Stars Align for Good Keeper Farm
Sometimes in business, the stars align. For Matt Lowe and Julie Henninger, owners of Good Keeper Farm, Adams County, stars aligned over a farm. “The farm we met on is the farm we bought and started our family,” remembers Julie.
Before Matt and Julie met, they both pursued their farming passions on opposite coasts.
Matt first worked in the live theater industry in San Francisco for several years after college graduation. “A friend peeked my interest in food, nutrition and sustainable land use,” Matt shared. “I started learning about it and it took everything over.”
Matt’s learning pursuits brought him to farms on the east coast spending seasons at Radical Roots in Harrisonburg, Va., North Mountain Pastures in Newport, and eventually meeting Julie at Earth Spring Farm, Mt. Holly Springs.
After graduating from college, Julie served with Americorps as a case worker in Waco, TX. In college and in Texas, she also nurtured her interests, volunteering at various farms before returning, unintentionally, to her hometown of Mt. Holly Springs and managing Earth Spring Farm, the property she eventually bought with Matt.
To purchase the farm, an FSA lender recommended AgChoice Farm Credit. “We didn’t have the means of buying the farm or moving forward on our big projects,” Julie recalled. “We knew we were going to need a lender.”
Julie continued, “It ended up working out beautifully. AgChoice helped us with everything we needed.”
“I appreciate AgChoice’s cooperative structure,” Matt said. “It’s really nice to know that the profit motive is not in the equation.”
With a lender she trusts, “It was exciting to take a deep breath and focus on what we’re good at which is growing food,” explained Julie.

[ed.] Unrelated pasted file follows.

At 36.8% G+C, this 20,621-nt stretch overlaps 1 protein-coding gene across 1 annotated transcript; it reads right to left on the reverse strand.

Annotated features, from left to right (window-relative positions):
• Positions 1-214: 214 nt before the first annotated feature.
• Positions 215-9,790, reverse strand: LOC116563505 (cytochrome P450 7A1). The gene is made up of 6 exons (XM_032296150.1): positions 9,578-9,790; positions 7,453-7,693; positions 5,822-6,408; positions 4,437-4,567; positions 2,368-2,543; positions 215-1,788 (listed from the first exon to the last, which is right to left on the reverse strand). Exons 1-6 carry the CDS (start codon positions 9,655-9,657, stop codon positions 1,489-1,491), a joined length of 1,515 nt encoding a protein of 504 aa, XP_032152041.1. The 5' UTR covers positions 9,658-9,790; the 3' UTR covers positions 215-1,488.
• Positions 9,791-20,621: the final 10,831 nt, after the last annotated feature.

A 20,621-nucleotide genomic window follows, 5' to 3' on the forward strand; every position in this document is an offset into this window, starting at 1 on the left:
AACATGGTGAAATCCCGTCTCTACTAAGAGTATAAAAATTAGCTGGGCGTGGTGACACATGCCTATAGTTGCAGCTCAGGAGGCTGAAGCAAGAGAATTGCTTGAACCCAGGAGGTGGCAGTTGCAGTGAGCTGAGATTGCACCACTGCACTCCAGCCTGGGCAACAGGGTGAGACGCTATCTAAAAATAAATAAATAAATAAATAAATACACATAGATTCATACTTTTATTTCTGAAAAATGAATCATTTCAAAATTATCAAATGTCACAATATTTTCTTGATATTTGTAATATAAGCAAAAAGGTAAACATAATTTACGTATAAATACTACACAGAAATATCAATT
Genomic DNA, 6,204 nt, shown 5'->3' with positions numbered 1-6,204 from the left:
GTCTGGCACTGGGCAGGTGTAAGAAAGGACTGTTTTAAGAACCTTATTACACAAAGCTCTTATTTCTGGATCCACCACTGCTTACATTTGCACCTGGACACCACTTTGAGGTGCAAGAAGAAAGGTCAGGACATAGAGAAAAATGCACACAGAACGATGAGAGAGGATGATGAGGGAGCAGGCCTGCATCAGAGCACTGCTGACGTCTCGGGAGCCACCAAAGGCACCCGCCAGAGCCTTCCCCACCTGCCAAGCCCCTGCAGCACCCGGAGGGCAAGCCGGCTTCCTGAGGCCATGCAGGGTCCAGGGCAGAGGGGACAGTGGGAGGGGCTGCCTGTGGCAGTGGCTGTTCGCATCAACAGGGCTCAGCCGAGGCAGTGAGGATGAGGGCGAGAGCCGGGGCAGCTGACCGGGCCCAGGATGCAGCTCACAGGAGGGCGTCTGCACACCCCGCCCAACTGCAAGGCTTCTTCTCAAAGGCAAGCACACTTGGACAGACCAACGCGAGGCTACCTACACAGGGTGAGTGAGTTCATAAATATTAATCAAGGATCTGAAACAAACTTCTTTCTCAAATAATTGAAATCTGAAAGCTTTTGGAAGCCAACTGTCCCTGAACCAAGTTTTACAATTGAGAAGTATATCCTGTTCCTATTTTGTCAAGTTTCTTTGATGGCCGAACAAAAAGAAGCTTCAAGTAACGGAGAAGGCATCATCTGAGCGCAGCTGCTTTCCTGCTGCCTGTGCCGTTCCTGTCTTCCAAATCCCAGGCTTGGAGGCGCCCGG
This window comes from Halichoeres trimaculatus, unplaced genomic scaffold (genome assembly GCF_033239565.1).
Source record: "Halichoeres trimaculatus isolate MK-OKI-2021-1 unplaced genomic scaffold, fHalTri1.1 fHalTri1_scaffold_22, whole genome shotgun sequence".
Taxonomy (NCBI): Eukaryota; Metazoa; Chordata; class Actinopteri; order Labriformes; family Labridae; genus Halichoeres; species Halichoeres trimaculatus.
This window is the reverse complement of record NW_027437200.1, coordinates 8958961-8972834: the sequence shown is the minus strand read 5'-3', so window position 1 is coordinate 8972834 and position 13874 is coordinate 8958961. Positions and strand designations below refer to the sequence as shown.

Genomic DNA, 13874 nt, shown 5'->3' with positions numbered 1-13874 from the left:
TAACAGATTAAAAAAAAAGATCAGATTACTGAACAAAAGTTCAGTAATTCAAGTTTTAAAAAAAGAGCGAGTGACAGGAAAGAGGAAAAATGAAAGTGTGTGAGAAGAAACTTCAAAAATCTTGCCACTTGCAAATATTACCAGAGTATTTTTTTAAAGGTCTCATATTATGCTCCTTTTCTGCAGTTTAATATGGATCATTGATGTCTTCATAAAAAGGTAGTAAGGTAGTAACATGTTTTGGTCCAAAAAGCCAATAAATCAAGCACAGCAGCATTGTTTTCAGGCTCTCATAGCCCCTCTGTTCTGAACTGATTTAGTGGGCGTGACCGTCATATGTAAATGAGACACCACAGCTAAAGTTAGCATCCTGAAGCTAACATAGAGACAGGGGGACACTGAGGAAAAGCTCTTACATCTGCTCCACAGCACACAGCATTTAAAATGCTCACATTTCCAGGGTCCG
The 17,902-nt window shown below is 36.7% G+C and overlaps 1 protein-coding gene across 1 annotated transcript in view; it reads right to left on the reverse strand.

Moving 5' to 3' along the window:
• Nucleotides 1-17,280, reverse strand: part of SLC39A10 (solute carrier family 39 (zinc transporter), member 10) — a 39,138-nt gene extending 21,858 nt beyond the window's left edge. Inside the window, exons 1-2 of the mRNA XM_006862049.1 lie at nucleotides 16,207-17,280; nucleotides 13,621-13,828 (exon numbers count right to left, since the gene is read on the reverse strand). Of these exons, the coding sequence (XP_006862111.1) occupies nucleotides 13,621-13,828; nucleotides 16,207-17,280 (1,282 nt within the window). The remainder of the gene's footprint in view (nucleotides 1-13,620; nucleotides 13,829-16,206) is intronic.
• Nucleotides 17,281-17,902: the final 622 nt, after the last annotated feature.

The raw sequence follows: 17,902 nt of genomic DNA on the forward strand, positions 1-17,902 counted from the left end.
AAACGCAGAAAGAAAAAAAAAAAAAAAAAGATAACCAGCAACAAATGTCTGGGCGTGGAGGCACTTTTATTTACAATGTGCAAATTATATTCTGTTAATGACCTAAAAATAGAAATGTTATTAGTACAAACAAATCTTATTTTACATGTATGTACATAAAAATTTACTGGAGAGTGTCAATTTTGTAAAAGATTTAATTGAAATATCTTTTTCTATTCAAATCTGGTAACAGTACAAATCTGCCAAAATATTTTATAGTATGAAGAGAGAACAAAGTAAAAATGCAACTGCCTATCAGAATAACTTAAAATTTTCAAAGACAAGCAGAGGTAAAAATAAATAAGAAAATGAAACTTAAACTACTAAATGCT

Both Matt and Julie wanted a diverse business. They visited farms with models they hoped to replicate. With Julie’s knowledge of vegetable production and Matt’s expertise in pasture raised animals, they decided they could launch as a diverse CSA. “The timing was right, our backgrounds complemented each other and we were ready to take the risk,” Julie said.
“Our model is slow in capital compared to other farms,” explained Matt. “And each individual enterprise could operate on a shoe string budget. Together, all the businesses can take care of a family.”
Three years into their dream, Good Keeper Farm is a year round, full diet, free choice CSA. In this business model, “Our customers are members,” explained Matt. “They pay a flat rate per person. Vegetables, meat, dairy, bread, eggs and fruit are included and it’s infinitely customizable.” Matt and Julie rarely set limits on what their members take through the CSA season, May 1 – December 28.
Although they advertise the business using a variety of tactics, including digital, social media and signs, Matt and Julie agree that face-to-face marketing is key. “We participate in a local farmer’s markets and also have a refer-a-friend program for our members,” said Julie.
What are the entrepreneurs’ advice for farmers considering the CSA model? “Work for others as long as possible,” Julie said. “We probably could have worked another year under other farmers to develop our vision. It’s vital and 100% necessary.”
“I think it’s important to work for a farm that’s relatively close to the model you have in mind,” shared Matt. “We had challenges learning from other vegetable farmers because it wasn’t how we wanted to go to market.”
To learn more about Good Keeper Farm, visit www.goodkeeperfarm.com or find the farm on Facebook and Instagram.
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